A great deal of what is known about COPA comes from analysis of yeast. Randy Sheckman, PhD, of the University of California, Berkeley was awarded the Nobel Prize in Physiology or Medicine in 2013 for his discoveries of machinery regulating vesicle traffic. He identified a complex of three proteins that together attach to the surface of the endoplasmic reticulum. This attachment must precede budding of the membrane and the formation of transport vesicles. The complexes are known as coat protein complex I (COPI) and coat protein complex II (COPII). Thousands of these complexes coat the budding surface of a vesicle, creating a sac and recruiting the correct protein cargo. COPA represents a subunit of COPI and appears to be important in intracellular transport via COPI. Although COPII transports from the rough ER to the Golgi complex, COPI transports from the Golgi complex to the rough ER. The pathways have been fleshed out to some extent; however, most of the research has taken place in yeast, and the system has not been well studied in mammalian cells.
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Explore This IssueJune 2014, June 2015
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Once COPA had been identified as the relevant protein, the investigators measured COPA expression in the affected patients. They were surprised to discover that COPA was expressed at normal levels in these individuals. Recognizing the essential nature of the COPA protein for intracellular transport, Dr. Shum and colleagues next determined the functional consequence of the COPA variants. They hypothesized that the mutant COPA resulted in defective intracellular transport via COPI. This was supported by the observation that the COPA mutations seen in the patients appeared to render the protein dysfunctional. Further investigation revealed that the COPA variants impaired binding to proteins targeted for retrograde transport (Golgi-to-ER). Although the experiments stopped short of specifically demonstrating a trafficking defect, such a defect is the most likely explanation for the data.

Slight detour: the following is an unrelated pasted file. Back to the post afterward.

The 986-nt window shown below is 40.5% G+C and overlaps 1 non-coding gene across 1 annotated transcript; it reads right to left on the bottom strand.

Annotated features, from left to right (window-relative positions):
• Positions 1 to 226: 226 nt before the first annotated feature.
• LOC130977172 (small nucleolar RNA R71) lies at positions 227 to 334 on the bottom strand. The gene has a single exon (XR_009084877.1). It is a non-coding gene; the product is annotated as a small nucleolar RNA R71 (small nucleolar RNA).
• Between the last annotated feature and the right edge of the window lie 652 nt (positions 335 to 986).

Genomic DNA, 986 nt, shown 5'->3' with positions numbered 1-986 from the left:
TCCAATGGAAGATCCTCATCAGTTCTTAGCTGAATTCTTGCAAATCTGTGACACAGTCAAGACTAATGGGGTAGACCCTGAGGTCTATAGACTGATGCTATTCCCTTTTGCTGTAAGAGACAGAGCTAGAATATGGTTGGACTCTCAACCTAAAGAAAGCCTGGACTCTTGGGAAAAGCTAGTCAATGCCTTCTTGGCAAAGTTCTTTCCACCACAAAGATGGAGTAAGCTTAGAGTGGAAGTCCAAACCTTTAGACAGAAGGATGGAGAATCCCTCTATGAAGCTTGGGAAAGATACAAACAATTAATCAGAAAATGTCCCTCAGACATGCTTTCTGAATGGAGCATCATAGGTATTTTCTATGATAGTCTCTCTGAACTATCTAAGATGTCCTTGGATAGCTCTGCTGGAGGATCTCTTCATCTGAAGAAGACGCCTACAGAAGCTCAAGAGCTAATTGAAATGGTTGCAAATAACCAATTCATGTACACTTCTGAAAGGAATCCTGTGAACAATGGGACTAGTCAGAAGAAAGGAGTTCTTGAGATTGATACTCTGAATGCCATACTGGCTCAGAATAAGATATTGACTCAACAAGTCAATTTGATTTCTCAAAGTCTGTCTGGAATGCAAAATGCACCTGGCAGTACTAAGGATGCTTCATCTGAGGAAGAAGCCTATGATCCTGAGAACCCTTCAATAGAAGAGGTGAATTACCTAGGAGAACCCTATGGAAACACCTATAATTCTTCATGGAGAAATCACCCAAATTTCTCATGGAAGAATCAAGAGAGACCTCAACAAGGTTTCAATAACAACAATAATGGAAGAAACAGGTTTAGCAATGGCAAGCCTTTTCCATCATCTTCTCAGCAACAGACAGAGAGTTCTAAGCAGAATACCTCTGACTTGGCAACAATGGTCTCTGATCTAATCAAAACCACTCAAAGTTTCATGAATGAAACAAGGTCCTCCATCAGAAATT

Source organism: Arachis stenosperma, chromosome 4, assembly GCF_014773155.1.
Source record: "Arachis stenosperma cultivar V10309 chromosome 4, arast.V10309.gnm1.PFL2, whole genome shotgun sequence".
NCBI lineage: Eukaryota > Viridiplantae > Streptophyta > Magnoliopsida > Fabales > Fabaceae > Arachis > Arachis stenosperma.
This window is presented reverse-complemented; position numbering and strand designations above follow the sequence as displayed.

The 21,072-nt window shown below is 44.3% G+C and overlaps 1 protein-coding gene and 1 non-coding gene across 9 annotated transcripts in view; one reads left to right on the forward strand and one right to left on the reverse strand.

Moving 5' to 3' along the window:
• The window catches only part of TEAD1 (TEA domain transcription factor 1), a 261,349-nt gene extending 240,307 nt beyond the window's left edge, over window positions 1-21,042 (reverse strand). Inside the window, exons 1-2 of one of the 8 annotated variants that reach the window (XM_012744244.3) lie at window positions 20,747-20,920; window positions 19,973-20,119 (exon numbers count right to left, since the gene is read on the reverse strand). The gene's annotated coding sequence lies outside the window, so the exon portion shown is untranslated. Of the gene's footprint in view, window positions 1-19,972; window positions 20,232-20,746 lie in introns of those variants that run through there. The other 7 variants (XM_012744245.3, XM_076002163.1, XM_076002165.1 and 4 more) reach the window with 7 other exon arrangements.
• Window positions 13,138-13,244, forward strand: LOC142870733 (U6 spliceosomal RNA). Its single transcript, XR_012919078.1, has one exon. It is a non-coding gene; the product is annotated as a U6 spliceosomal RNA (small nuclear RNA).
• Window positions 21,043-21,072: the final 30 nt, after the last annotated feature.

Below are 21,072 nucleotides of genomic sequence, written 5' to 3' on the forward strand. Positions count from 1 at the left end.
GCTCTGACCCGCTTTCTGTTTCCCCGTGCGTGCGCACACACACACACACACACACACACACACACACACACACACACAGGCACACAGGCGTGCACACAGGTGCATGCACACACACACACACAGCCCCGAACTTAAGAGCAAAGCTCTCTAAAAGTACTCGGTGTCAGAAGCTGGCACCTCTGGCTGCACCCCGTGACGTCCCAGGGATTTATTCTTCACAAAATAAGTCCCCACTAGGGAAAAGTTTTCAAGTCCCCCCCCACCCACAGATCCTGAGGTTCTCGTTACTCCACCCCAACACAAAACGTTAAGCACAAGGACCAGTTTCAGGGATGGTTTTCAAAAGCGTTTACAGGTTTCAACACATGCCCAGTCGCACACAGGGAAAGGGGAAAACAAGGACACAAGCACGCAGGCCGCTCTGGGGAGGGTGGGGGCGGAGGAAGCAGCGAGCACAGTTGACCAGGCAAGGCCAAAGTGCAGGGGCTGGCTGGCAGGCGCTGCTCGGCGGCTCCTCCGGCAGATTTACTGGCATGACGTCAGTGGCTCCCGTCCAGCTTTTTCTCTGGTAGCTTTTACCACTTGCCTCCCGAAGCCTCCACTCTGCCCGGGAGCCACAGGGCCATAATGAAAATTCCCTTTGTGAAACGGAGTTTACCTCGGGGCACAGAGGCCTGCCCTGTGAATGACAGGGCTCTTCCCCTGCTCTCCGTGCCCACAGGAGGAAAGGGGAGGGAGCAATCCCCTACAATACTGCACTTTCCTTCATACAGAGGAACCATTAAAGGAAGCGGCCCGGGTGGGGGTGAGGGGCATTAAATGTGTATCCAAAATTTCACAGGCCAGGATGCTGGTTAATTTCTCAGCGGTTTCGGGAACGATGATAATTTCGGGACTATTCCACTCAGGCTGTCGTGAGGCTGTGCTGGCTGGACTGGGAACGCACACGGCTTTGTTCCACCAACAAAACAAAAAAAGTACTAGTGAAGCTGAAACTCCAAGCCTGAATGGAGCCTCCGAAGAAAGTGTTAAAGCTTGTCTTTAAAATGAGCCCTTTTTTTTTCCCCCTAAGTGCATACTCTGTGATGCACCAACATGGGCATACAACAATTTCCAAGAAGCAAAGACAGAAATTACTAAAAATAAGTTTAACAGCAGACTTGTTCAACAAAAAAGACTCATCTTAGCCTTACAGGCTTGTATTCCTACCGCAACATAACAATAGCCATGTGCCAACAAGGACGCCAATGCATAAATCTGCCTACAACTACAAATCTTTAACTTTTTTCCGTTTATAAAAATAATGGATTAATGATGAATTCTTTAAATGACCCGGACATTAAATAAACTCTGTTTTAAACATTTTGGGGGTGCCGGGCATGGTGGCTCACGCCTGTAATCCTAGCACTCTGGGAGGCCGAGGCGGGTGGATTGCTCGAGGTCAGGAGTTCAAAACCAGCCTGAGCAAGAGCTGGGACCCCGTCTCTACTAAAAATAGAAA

Trigger of Autoimmunity
The investigators then sought to identify physiological effects of COPA variants that might link the mutation mechanistically with autoimmune disease. They performed dynamic functional assessments of patient-derived cells and found evidence of ER stress in patients with mutant COPA. In an attempt to understand the specific role of mutant COPA on ER stress, the researchers performed small interfering RNA (siRNA)–mediated knockdown experiments in human embryonic kidney (HEK) cells. The results confirmed the ER stress, but the investigators were unable to determine how the ER stress led to autoimmunity. Although the path to pathology has not yet been elucidated, the authors propose the possibility that the COPA mutation might compromise autophagy. The hypothesis stems from previous studies that have indicated an association between autophagy and autoimmunity.
Patients do not need to have a clear family history in order to indicate that a COPA mutation is important in their pathology.
The team next examined CD4+ T cells in individuals with mutant COPA. They found that patient-derived CD4+ T cells were significantly skewed toward the T helper type 17 (Th17) phenotype implicated in autoimmunity. Moreover, BLCLs derived from patients with mutant COPA showed significant elevations of transcripts encoding interleukin (IL) 1β, IL-6 and IL-23. Thus, faulty protein trafficking by mutant COPA resulted in cellular stress as well as upregulation of cytokines that triggered a Th17 response. The investigators hypothesize that such an impairment in the cellular trafficking may mean that misfolded proteins are being mistakenly released. It is possible that these misfolded proteins trigger an autoimmune response due to their cryptic nature.
Why the Lung?
The investigators do not have an explanation for why this mutation preferentially affects the lung. “That’s the big mystery,” noted Dr. Shum. “Why the lung? Why the joint?” COPA is ubiquitously expressed and so it seems strange that the autoimmune syndrome is restricted to the lung and joints. He hypothesized that cells in the lung and joint may be particularly dependent on the retrograde transport.